This Healthcare Thing is Going Just Like You and I Thought

I don’t really care who you blame or credit for the Obamacare debacle last Friday.

Because I think we are now a step closer—possibly—to repealing O-care.

President Trump is a Republican by convenience, a Democrat by history and geography, and a deal-making artist, by his own description.

He faces a divided Washington: Ryan/GOP establishment vs. conservatives vs. Democrats, whose blind faith in the Affordable Care Act would be the envy of many a religion.

Trump knows he will have to lead the solution for the imploding ACA, but first he had to go through the proper protocols, so he deferred to the GOP leadership—you know, the people who tried to throw him off their ticket last year.

They’ve bragged about how they could slay the Obamacare dragon, and he probably knew or suspected they weren’t ready to do it. Which they weren’t.

But he had to let them fail, and fail they did.

Pulling that bill was the only thing they did right with it.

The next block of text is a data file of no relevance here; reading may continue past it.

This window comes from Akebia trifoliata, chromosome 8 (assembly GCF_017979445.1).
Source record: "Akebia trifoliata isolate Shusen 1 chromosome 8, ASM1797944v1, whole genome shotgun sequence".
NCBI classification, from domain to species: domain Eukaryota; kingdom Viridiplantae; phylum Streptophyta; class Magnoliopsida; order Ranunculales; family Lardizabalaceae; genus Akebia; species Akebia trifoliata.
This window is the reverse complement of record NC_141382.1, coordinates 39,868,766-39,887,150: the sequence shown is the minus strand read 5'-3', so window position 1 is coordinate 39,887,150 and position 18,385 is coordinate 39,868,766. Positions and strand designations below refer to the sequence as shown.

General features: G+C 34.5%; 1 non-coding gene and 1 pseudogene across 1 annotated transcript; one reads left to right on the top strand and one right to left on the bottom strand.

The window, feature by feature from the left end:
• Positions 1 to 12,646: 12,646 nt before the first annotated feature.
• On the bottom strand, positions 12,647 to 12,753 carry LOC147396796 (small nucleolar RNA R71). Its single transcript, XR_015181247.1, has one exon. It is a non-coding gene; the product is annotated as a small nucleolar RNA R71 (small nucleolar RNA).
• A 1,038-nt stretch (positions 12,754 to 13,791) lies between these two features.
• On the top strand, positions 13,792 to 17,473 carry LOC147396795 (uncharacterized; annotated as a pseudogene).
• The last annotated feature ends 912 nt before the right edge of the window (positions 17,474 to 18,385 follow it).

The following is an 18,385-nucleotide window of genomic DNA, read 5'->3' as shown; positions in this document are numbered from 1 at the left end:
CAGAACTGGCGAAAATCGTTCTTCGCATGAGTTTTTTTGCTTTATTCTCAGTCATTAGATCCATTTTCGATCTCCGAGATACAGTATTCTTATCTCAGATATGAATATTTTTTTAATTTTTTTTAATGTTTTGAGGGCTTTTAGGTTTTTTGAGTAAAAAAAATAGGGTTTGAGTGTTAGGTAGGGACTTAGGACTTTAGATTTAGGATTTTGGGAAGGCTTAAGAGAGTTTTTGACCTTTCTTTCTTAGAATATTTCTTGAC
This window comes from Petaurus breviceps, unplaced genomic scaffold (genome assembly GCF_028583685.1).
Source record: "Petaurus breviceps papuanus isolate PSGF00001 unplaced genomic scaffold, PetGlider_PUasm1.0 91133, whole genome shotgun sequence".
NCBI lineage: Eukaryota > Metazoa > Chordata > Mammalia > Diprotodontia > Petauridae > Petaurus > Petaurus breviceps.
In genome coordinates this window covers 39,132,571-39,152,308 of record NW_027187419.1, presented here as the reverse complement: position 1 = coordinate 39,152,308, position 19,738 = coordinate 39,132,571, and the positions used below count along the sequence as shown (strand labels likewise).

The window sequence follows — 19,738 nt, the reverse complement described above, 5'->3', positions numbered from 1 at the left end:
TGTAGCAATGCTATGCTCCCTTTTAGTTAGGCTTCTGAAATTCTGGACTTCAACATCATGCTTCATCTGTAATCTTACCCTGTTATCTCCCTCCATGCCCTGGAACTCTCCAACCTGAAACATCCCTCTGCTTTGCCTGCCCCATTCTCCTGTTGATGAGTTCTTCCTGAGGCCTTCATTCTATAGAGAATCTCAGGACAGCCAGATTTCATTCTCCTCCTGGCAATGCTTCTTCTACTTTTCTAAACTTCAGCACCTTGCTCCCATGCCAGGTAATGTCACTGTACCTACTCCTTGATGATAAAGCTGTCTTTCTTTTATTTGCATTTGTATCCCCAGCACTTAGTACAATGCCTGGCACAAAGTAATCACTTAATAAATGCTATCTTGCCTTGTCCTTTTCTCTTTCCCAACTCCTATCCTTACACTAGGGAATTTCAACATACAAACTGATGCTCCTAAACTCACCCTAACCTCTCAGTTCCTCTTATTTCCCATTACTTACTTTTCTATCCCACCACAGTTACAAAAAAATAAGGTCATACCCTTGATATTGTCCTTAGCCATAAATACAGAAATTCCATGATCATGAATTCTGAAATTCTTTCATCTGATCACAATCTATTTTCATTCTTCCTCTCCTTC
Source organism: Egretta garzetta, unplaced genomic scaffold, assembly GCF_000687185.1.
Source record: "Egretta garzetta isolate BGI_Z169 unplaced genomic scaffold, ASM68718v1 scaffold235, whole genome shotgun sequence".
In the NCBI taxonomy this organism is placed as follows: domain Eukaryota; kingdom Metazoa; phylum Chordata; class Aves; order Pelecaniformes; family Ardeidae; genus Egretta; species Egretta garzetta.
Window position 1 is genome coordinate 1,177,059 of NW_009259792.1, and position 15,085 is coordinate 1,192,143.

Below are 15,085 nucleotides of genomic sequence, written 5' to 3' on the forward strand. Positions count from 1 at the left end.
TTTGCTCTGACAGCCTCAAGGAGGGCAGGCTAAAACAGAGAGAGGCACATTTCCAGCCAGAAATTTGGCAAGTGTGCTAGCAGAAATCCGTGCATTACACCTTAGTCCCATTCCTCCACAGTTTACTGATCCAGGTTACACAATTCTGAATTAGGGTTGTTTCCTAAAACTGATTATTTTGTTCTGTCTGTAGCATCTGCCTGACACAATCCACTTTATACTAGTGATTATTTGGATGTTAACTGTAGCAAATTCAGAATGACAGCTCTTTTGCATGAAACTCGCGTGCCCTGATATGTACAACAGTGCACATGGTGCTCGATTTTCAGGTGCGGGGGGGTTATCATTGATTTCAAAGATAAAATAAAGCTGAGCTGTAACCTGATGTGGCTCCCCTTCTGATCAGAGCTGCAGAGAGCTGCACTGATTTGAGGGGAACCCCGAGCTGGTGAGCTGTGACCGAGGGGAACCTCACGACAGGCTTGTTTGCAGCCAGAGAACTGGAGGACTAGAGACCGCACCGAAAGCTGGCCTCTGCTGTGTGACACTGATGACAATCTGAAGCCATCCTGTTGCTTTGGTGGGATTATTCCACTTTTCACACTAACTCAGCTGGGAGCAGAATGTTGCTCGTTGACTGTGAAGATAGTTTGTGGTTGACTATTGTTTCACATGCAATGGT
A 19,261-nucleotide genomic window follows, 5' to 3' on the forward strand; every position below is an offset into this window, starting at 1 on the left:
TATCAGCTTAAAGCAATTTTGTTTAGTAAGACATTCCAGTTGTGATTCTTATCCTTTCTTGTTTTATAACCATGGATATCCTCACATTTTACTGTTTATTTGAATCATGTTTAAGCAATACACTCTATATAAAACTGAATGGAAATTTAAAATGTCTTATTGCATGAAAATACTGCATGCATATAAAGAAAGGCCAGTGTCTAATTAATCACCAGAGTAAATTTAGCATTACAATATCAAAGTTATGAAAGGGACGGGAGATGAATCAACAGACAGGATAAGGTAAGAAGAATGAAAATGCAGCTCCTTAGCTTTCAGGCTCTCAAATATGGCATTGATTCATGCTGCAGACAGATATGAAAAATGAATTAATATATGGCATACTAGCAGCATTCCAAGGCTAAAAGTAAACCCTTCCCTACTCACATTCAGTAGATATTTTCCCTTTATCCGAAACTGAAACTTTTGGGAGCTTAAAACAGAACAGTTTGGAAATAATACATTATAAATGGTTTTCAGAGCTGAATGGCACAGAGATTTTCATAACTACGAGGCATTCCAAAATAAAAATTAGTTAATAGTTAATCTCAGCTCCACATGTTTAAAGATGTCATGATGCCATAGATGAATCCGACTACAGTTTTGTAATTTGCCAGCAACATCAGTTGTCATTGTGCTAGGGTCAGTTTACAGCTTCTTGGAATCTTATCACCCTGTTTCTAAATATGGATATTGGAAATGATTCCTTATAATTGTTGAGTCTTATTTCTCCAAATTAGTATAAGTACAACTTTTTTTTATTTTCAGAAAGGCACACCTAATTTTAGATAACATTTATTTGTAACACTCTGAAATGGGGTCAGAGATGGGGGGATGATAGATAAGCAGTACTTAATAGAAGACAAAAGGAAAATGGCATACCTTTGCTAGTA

Next up: the conservatives, like the House Freedom Caucus (isn’t it sad that “freedom” isn’t a caucus they would ALL belong to?), and ultimately the Democrats.

The Freedom folks will mean well but also fall short, by scaring people who have insurance into thinking they will lose it, which will leave…the Democrats. And yes, Donald Trump will work with some of them. He knows how he won Michigan, Wisconsin and Pennsylvania last fall. He’d like to win them again.

I don’t know exactly what this “deal” will look like.

Would that it could be something simple, basic, and freedom-ier: more emphasis on catastrophic policies, more state flexibility and more incentive for consumers of healthcare to compare and economize. Just guessing.

Democrats will join him either because they come from states where he won, as will some Republicans. Or Democrats will think Trumpcare will get us closer to universal health care. It’ll be strange bedfellows, as they say.

A lot of the heavy lifting of the modern presidency is working the factions of the moment, and finding common ground from issue to issue. JFK had vastly different Capitol Hill allies on his domestic agenda versus his foreign policy forays. You could scarcely tell the D’s from the R’s. Reagan accomplished as much with Tip O’Neill as he did with the leadership team of his own party.

A president sets a broad pragmatic vision and finds the path for getting there.

You might call it the “art of the deal”.

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